Disabled people have often been (unjustly) accused of being perpetually offended. We seem to be screaming about some atrocity or other with regularity: words like “discrimination,” “bigotry,” and “injustice” flow freely from our lips. Most of the time, able people’s unwillingness to understand our anger drives me mad. If they spent even a single day in our shoes, they might change their tune. No matter how often we explain why our passion is warranted, there will always be some able people who refuse to listen. But … (I do love buts, don’t I?)

I’m becoming more aware of our unconscious, unintentional cultivation of defensiveness. We mistake simple kindness for condescension, barriers for willful discrimination, and ignorance for deliberate refusal to change. Often, our suspicions are proven accurate—indeed, we are so often proven right that it’s understandable that we’d jump to conclusions. I can’t help but worry, however, that we are jumping the gun.

This issue was brought to my attention when I read a blind person’s rant about a flight attendant who did not want to charge him for a drink. His assumption was that the free drink was offered out of pity, as though the only reason to be kind to us is to express a desire to improve our tragic lives. To my surprise, this assumption did not remain unchallenged. The vast majority of those who responded cautioned him against narrow-mindedness, even advising him to simply accept the gesture and move on. While I can identify with his instinctive defensiveness, and acknowledge that I’m guilty of the same, I think we should all examine our biases very carefully. The free Slurpee I was provided with at a convenience store may have been given out of a genuine wish to make a girl’s day, but the reaction, even from family, demonstrated that disabled people and those close to them always suspect random acts of kindness to be a direct result of blindness. When I announced that I’d been given a free drink, I got the following response.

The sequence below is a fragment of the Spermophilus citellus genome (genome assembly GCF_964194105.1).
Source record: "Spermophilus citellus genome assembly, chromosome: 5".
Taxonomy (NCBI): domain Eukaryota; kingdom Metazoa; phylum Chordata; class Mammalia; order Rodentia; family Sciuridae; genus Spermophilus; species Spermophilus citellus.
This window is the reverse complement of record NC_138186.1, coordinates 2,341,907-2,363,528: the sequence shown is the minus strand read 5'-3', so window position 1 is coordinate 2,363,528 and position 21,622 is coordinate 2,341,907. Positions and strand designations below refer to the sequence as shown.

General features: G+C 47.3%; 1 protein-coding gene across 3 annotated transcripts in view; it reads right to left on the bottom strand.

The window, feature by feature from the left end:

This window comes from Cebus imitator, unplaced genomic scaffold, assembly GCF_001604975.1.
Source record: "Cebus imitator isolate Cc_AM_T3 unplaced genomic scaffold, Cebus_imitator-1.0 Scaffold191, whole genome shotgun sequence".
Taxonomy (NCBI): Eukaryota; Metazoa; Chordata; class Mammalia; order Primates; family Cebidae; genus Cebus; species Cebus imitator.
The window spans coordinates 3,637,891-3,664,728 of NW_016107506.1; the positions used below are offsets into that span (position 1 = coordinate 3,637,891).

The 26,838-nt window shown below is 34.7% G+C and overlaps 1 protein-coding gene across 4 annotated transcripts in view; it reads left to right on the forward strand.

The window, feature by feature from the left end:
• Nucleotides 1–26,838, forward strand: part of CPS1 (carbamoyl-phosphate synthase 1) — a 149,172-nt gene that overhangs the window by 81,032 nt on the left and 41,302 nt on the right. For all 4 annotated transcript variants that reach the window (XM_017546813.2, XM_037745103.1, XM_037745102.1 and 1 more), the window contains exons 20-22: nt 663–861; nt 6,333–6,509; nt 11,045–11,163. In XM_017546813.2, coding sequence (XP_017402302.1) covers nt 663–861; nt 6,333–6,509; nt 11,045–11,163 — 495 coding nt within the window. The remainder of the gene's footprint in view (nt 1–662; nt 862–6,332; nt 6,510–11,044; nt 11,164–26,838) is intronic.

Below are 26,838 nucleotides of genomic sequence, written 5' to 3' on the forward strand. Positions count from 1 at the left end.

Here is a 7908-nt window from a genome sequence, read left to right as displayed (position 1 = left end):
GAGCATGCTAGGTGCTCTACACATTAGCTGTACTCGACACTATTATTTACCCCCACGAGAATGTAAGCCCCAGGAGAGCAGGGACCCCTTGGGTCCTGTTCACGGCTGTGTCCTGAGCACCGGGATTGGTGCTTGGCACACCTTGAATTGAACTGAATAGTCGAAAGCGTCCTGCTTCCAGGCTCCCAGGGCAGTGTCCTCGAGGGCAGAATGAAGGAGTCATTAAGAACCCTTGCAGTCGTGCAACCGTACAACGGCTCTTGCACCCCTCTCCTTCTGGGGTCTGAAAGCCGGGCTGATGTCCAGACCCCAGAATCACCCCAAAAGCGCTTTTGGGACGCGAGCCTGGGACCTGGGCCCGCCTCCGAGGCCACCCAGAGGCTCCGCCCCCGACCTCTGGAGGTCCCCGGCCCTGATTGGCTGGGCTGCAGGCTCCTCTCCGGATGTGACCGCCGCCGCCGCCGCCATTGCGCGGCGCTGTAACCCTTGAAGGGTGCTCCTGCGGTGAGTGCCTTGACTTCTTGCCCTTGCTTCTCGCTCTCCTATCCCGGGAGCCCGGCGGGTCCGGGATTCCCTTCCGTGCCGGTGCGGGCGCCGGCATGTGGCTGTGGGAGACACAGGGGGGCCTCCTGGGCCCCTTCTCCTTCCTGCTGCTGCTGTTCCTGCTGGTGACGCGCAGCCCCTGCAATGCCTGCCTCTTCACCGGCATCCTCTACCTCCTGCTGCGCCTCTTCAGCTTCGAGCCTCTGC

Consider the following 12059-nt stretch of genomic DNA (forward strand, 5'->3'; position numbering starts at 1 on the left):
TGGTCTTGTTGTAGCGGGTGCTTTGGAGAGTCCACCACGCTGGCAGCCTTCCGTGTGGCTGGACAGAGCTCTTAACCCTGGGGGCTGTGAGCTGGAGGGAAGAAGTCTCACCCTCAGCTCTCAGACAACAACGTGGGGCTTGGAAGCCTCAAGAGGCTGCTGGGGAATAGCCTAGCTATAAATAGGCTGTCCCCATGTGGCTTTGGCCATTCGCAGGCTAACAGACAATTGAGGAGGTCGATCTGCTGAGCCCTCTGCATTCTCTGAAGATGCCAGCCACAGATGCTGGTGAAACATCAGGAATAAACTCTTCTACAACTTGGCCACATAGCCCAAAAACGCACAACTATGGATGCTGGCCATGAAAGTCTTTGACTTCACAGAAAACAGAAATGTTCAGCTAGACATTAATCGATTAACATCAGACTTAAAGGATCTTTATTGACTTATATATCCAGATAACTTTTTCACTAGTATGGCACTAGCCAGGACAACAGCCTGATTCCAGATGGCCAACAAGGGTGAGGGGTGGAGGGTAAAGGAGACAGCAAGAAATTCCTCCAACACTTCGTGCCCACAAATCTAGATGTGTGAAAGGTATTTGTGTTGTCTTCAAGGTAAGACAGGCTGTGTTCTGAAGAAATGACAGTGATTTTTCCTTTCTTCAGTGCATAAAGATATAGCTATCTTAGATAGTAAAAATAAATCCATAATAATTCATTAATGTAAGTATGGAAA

“Maybe it’s because he was feeling generous tonight.”
“Nah,” said someone else, “it’s because you’re blind, I’m sure.”
Able people’s tendency to attach unnecessary meaning to disability can be shocking. I was insulted when a student, after discovering that a professor often praised my work, remarked that his favour was based solely on blindness. (It may have had something to do with her own poor performance in the class, but I’ll never know for sure).

The thing is, similar acts of kindness are directed at perfectly able people, and they do no more than I have to earn them. If you stand in a crowded pub long enough, some stranger will buy you a drink as often as not. If the Slurpee machines are about to be cleaned and refilled anyway, you’ll probably get a free one. If someone sees you from across a restaurant and is feeling magnanimous, they might send a free dessert over to your table. These actions are not, and should not be, linked with pity or condescension. Sometimes, humans just feel like being nice.

If you receive a free drink, try to take it with grace if you can. If someone pays for your coffee, interpret it as an attempt to make your Monday morning better until you see evidence to the contrary. If you are not chosen for a job, don’t immediately blame blindness—it’s possible you simply were not the most qualified candidate.

Don’t get me wrong: I realize that, in the majority of cases, blaming blindness is justified. I and other disabled people have been through too much, and faced too much blatant mistreatment, to be crucified for viewing disability as the culprit in most cases. That said, it’s worth stepping back and asking ourselves whether we’ve become too accustomed to defensiveness. We may not mean harm, but perhaps we’d be better served by approaching life with a bit more thought and a little less passion.